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Sam Gold

Previous collaborations with Annie Baker: Circle Mirror Transformation (Playwrights Horizons; Drama Desk nomination, Obie Award for Outstanding Direction); The Aliens (Rattlestick, Obie Award for Outstanding Direction); and Uncle Vanya by Chekov (Soho Rep). Broadway: Picnic (Roundabout at the American Airlines Theatre); Seminar (Golden Theatre; also Ahmanson, L.A.). Recent: Fun Home (The Public Theater); The Realistic Joneses (Yale Rep., CT Critics Circle Award for Outstanding Director); Look Back in Anger (Roundabout, Lortel nomination); We Live Here (Manhattan Theatre Club); A Doll's House (Williamstown Theatre Festival); August: Osage County (Old Globe, SD Critics Circle Award for Outstanding Direction); Kin (Playwrights Horizons); The Coward (LCT3); Tigers Be Still (Roundabout); Dusk Rings a Bell (Atlantic); and Jollyship the Whiz-Bang (Ars Nova/Under the Radar Festival). Graduate of the Juilliard Directing Program, NYTW Usual Suspect, Drama League Directing Fellow, recipient of the Princess Grace Award and Resident Director at Roundabout Theatre Company. (As of February 2013)

Photo by Zack DeZon

Reviews

More Reviews

The Flick Props Sneak Peek

We've had a blast here obtaining the props for The Flick from theaters such as NY's City Cinema, which has retired 35mm projection. One theater's trash is another theater's props for the upcoming production!

Essay

Tim Sanford on "The Flick"

“Behold! human beings living in an underground den, their legs and necks chained so that they cannot move,… behind them a fire is blazing at a distance, and between the fire and the prisoners, men passing along the wall carrying all sorts of vessels, and statues and figures…. They see only their own shadows, or the shadows of one another, which the fire throws on the opposite wall of the cave... And if they were able to converse,… would they not suppose that they were naming what was actually before them? To them, the truth would be literally nothing but the shadows of the images.” – Plato, Republic, Book VII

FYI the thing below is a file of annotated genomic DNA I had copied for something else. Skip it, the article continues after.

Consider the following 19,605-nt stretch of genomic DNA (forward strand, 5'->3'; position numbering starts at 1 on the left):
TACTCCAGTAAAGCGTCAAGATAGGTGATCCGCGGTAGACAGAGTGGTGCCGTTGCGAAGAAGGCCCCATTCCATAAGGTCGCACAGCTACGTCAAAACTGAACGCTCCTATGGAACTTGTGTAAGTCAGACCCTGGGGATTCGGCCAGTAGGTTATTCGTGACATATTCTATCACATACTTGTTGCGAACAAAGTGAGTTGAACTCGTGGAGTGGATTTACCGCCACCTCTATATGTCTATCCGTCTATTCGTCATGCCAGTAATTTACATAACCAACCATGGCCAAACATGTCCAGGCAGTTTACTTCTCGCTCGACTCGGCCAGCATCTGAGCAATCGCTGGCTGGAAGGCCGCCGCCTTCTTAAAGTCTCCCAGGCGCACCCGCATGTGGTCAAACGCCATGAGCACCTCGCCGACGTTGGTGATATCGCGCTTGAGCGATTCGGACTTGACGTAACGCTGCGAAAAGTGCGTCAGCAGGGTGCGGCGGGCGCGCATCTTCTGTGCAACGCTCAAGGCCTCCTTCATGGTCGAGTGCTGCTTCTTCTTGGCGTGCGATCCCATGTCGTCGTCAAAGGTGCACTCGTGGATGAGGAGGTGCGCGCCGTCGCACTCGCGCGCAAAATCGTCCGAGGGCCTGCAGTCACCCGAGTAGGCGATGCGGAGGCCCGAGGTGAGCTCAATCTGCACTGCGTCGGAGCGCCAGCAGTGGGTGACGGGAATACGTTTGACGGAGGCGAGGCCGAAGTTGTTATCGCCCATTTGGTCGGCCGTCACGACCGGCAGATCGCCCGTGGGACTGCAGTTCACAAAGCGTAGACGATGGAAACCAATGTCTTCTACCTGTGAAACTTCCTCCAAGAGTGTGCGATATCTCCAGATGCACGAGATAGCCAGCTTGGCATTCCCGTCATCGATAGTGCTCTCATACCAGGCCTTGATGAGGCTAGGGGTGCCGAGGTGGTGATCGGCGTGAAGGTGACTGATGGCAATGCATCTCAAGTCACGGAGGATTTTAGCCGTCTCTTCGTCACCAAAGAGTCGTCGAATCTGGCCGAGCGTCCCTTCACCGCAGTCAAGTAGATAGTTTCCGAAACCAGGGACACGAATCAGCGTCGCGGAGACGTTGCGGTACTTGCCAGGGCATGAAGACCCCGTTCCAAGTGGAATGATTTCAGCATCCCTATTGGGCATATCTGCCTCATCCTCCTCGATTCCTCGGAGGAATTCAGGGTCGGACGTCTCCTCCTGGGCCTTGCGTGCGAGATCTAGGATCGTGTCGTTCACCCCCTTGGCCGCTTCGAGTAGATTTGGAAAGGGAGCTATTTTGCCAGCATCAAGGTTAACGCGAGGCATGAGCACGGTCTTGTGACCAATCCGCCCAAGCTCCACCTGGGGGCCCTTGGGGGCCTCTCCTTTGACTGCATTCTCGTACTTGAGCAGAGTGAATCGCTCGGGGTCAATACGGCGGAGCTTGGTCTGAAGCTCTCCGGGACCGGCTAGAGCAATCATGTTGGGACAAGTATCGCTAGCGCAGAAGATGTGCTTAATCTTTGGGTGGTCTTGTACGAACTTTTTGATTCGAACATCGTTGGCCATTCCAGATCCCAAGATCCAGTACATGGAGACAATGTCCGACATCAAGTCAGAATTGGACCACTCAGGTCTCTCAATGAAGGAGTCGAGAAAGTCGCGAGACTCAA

Essay

The American Voice: When We Talk About Realism

“We need more weird plays.” – Annie Baker, from an article in The Village Voice. A lot has been said about Annie Baker since her work first appeared on New York stages, and I don’t think it’s a stretch to think that a lot will continue to be said about her writing over the years. Her work has played all over the U.S. and internationally, every production surrounded by interviews, preview articles, program notes, college lectures, panel discussions and reviews, each one an attempt to articulate that uncanny mixture of wonder, elation and despair we experience when watching her plays. Having just spent the better part of my day in an internet rabbit-hole that a Google search about Annie led me down, I’m sitting down to write my own little piece about her, perplexed by what folks have said. Philadelphia Weekly: “If the goal of realism is to imitate life on stage, The Aliens is one of the most realistic plays to come along in quite some time.” An associate professor at Amherst: “Theater artists like Baker, perhaps now more than ever, seem committed to replicating and reenacting… [offering] an apt occasion to address the proliferation of ‘real-life’ based reenactments, our desires for realism, and the forms that promise to deliver it.” Time Out New York: “[Baker’s] heartbreaking works of staggering focus have actually rescued realism from the aesthetic scrap heap.”

Essay

Backstory: The Film That Wasn't There

Each time you go to the movie theater these days, it is increasingly unlikely that you will be sitting down to watch a film. Many recent movies (Slumdog Millionaire, The Social Network) were shot with digital cameras, and many more are on their way. But even movies shot on film (The Master, Lincoln) are increasingly shown via digital projector. In 2009, only 15% percent of movie screens world-wide were digital. Today, it’s 65%, and by 2015, it will be 85%.